Enzyme-linked assays were done using high binding plates (Corning 3590) coated overnight at 4 °C with 50 μl of 10 μg/ml (40 nm) human or rat FN, 2.7 μg/ml (40 nm) 70K, or 7.7 μg/ml (40 nm) 1FNIII-C EDA+, or human or rat recombinant constructs (10 μg/ml) with mutations described above. Plates were blocked with 5% BSA in TBS containing 0.05% Tween 20 (TBST). For the experiment looking at binding of biotinylated-FUD (b-FUD), increasing concentrations of b-FUD were incubated on the plate for 2 h in TBST containing 0.1% BSA. For competition of b-FUD binding, 0.3 nm b-FUD was added to wells simultaneously with the indicated concentration of FN or FN construct; unlabeled FUD or FUD mutant; or purified 4D1, 7D5, or 5C3; or 1 mm ZnSO4 in TBST containing 0.1% BSA for 2 h. Plates were washed and incubated with a 1:20,000 dilution of alkaline phosphatase-conjugated streptavidin (Jackson ImmunoResearch, West Grove, PA) for 1 h. For experiments examining the effects of increasing concentrations of FUD or d29 or mAb binding, 1:50,000 dilution of 4D1 or 7D5 ascites, a 1:30,000 dilution of 5C3 ascites, or 0.1 μg/ml purified L8 IgG was added to wells simultaneously with increasing concentrations of FUD or d29 in TBST containing 0.1% BSA for 2 h. Plates were washed and incubated with 1:5000 dilution of alkaline phosphatase donkey α-mouse secondary (Jackson ImmunoResearch) for 1 h. 4-Nitrophenyl phosphate disodium salt hexahydrate was used at 1 mg/ml in TBS, pH 9.0 (Sigma). Some assays were stopped with an equal volume of 3 n NaOH. Absorbance at 405 nm was determined using a Tecan Genios Pro (Tecan, Durham, NC) microplate reader. All conditions were tested in triplicate and compared with antibody alone or b-FUD alone after background subtraction. Unless indicated otherwise, the graphs are means ± S.D. of the means of triplicates from three to four separate experiments.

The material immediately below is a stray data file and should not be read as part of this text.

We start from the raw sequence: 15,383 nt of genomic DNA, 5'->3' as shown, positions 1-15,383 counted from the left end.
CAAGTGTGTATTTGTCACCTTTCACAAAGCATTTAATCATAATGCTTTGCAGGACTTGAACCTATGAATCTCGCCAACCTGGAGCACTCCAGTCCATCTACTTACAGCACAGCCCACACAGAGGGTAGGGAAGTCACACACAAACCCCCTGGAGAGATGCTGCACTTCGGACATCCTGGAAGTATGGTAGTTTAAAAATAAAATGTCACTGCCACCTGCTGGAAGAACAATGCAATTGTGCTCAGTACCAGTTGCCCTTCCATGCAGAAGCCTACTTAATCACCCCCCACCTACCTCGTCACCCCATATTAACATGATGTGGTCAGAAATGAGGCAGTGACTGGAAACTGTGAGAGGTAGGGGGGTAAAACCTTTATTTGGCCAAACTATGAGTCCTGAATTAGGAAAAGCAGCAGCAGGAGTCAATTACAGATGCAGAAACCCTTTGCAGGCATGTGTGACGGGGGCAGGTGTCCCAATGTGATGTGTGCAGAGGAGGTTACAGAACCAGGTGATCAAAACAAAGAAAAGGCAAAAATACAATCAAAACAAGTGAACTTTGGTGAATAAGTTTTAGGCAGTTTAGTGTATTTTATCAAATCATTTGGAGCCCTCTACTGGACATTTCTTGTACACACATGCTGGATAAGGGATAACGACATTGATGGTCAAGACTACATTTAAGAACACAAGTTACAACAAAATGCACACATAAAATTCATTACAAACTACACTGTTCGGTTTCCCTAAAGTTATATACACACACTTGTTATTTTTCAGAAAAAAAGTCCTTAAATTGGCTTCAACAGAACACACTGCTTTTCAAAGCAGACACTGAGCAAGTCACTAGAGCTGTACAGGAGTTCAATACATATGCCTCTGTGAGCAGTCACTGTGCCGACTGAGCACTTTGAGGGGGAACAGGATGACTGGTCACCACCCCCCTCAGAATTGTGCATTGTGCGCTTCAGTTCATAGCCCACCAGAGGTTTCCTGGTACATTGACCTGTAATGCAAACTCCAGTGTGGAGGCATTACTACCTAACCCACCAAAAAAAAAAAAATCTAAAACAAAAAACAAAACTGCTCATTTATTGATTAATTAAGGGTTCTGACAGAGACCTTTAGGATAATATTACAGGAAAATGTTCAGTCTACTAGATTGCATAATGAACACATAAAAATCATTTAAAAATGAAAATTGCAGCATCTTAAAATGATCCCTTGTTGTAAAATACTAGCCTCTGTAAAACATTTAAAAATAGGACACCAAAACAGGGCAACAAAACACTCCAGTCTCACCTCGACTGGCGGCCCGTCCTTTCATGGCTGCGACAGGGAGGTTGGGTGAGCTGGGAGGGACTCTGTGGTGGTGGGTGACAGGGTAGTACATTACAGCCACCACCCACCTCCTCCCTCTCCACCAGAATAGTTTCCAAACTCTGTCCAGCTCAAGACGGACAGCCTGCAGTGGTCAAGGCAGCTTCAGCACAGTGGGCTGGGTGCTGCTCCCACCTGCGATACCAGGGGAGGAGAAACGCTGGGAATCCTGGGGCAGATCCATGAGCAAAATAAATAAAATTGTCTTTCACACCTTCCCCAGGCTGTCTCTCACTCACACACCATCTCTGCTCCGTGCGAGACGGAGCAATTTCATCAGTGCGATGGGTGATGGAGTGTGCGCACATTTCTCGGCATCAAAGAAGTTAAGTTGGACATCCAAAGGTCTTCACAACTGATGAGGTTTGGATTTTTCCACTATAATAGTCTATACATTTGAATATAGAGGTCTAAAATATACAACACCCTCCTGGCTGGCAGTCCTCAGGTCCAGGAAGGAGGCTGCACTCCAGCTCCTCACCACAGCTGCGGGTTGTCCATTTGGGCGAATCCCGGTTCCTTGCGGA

ITC was carried out with a VP-ITC microcalorimeter (MicroCal, LLC) at 25 °C. The cell had a volume of 2.2 ml. In a typical experiment, the cell contained 1.4 ml of a solution of FN or 70K, and the syringe contained 1 ml of FUD. The titration was performed in 37 injections (1 × 1, 4 × 4, and 32 × 8 μl) delivered at 120-s intervals into the protein solution. The initial data point was routinely discarded. The concentrations of FUD, FN, and 70K are described in Table 1. The interaction of FUD-FN was in PBS buffer, pH 7.4, and the interaction of FUD-70K was in 25 mm sodium phosphate buffer, pH 7.2. Data were fit by Lavenberg-Marquardt nonlinear regression with Origin 7.0 using the one-site model.
CD analysis was performed on an AVIV stopped flow CD spectrometer under N2 atmosphere. Five spectra were obtained at 25 °C in 0.1-cm path length cells and from 190 to 280 nm for far-UV CD for each condition. Heat denaturation of 70K or FUD was done by measuring the ellipticity after heating the jacketed cells to 40, 60, and 80 °C at 5 °C/min. Spectra were recorded in 25 mm sodium phosphate buffer, pH 7.0. Spectra of 1 μm FUD, 70K, or 1:1 FUD-70K complex were obtained at 25 °C. Changes due to formation of the FUD-70K complex were explored by comparison of the sum of the spectra of FUD and 70K to the spectrum of the complex and by subtraction of the spectrum of 70K from the spectrum of the complex. In the latter case, the spectrum of FUD and the difference spectrum were also expressed as mean residue ellipticity in units of degrees cm2 dmol−1 of FUD, assuming that all of the difference was due to a change in the conformation of FUD upon complex formation. In CD experiments, the background spectrum of buffer without protein is subtracted from the protein spectrum.